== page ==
Mahoney and his co-authors also show the extent to which medical debt is front and center for many Americans. Medical debt is now the No. 1 source of debt collections, surpassing debt in collections from credit cards, utilities, auto loans, and other sources combined. This occurred even as strong economic growth led to nationwide declines in all sources of debt, including healthcare.
“When you think about financial distress — debt collectors calling and knocking on doors of households — our research shows that more than half the time now, it is about medical debt,” Mahoney says. “That’s a pretty stunning and uniquely American phenomenon.”
Establishing a foundation for future research
States that did not expand Medicaid are hardest hit by medical debt.
For Mahoney, whose interest in financial distress and the U.S. healthcare system is rooted in his years as a Stanford masters and PhD student of economics, the question of how much medical debt Americans carry had gone unanswered for too long. He says the topic would come up from time to time in meetings with health economists, but there was never a clear answer.
Then in 2019, Bernie Sanders, while running for president, put a number on the problem that quickly grabbed headlines: $81 billion.
Mahoney, who recently won a prestigious award from the American Society of Health Economics, didn’t think the number was necessarily wrong. It was just based on a narrow measure and limited sample, and Mahoney wanted to count each and every dollar in medical debt listed on people’s credit reports.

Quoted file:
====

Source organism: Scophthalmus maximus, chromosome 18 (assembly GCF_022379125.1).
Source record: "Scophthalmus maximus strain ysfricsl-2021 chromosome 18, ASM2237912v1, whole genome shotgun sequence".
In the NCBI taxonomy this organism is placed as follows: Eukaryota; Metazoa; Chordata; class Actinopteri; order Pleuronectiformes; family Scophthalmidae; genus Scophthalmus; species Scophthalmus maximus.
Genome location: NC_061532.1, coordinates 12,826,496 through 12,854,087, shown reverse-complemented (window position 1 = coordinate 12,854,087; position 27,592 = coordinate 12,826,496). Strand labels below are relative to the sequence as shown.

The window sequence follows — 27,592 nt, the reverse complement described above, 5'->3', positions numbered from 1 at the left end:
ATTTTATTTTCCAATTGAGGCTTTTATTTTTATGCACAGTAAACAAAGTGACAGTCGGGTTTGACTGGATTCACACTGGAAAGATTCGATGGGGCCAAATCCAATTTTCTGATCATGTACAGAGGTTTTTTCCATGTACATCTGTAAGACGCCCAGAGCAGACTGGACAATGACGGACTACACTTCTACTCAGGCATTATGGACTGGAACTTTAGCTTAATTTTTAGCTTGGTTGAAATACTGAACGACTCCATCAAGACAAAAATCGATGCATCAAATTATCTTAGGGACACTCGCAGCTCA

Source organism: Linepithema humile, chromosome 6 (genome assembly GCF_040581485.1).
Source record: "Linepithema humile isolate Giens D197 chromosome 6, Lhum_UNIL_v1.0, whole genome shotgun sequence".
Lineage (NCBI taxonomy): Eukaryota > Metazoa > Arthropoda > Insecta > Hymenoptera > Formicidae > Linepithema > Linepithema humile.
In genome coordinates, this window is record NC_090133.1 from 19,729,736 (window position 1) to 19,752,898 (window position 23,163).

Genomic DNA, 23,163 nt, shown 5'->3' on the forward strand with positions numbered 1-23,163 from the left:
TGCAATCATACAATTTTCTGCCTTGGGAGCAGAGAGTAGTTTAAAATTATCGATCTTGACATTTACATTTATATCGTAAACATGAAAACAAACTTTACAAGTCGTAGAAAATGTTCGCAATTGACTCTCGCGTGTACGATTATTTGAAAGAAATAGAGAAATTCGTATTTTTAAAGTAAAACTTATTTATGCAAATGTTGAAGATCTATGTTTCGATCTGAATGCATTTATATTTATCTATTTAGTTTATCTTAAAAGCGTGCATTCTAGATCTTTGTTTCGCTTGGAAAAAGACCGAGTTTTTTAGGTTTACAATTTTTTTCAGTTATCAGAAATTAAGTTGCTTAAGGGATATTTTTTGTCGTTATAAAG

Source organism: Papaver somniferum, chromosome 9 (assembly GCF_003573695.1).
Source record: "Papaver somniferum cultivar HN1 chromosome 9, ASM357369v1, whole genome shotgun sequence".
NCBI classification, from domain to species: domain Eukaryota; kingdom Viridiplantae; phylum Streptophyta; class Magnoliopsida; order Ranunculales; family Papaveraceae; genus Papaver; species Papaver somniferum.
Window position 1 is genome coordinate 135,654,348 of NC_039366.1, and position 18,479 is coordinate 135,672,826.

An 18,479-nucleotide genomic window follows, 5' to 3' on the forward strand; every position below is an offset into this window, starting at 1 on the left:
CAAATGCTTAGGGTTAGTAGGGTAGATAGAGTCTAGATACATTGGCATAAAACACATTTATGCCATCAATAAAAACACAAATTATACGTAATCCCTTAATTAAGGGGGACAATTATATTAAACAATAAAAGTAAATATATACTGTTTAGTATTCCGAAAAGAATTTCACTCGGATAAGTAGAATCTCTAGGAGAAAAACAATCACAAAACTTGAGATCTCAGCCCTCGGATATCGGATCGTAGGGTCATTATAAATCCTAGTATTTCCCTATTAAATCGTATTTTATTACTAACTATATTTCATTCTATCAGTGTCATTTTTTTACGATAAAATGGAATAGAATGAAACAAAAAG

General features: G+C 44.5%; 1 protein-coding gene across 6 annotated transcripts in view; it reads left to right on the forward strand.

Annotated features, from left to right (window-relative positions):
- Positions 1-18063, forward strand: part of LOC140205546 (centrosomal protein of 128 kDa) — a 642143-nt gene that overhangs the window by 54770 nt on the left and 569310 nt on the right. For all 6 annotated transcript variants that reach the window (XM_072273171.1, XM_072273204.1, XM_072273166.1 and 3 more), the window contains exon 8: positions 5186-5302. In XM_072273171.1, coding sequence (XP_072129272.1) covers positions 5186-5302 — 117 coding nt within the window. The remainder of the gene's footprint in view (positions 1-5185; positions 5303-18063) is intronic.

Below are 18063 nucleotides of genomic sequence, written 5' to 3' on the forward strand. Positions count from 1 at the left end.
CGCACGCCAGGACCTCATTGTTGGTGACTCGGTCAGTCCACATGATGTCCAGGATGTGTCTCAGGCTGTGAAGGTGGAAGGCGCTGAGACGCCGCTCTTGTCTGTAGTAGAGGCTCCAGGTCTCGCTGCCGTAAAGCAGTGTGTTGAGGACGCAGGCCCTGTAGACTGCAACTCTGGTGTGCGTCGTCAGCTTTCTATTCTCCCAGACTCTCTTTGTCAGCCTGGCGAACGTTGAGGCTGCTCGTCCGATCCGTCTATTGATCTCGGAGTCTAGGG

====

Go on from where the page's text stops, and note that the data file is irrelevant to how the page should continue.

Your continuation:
With the $81 billion figure gaining exposure amid healthcare policy debates, Mahoney set out to paint a more complete picture of the problem and its breadth. He teamed with Raymond Kluender, an assistant professor at Harvard Business School; Francis Wong, a postdoctoral researcher at the National Bureau of Economic Policy Research; and Wesley Yin, an associate professor at UCLA’s Anderson School of Management.
The researchers gained access to a nationally representative, anonymized, random sample of TransUnion credit reports on nearly 40 million unique individuals, which they monitored monthly between January 2009 and June 2020. They tracked two key measures: the amount of total debt — medical and nonmedical — in collections over time, and the amount of new debt acquired in a 12-month period that is not in default.
They then examined patterns based on geography and per-capita income. For the Medicaid analysis, they looked separately at jurisdictions that did or did not expand Medicaid: 27 states and the District of Columbia expanded Medicaid as first allowed under the ACA in 2014; 11 states did the same in subsequent years; and 12 states (eight of which are in the South) have not done so.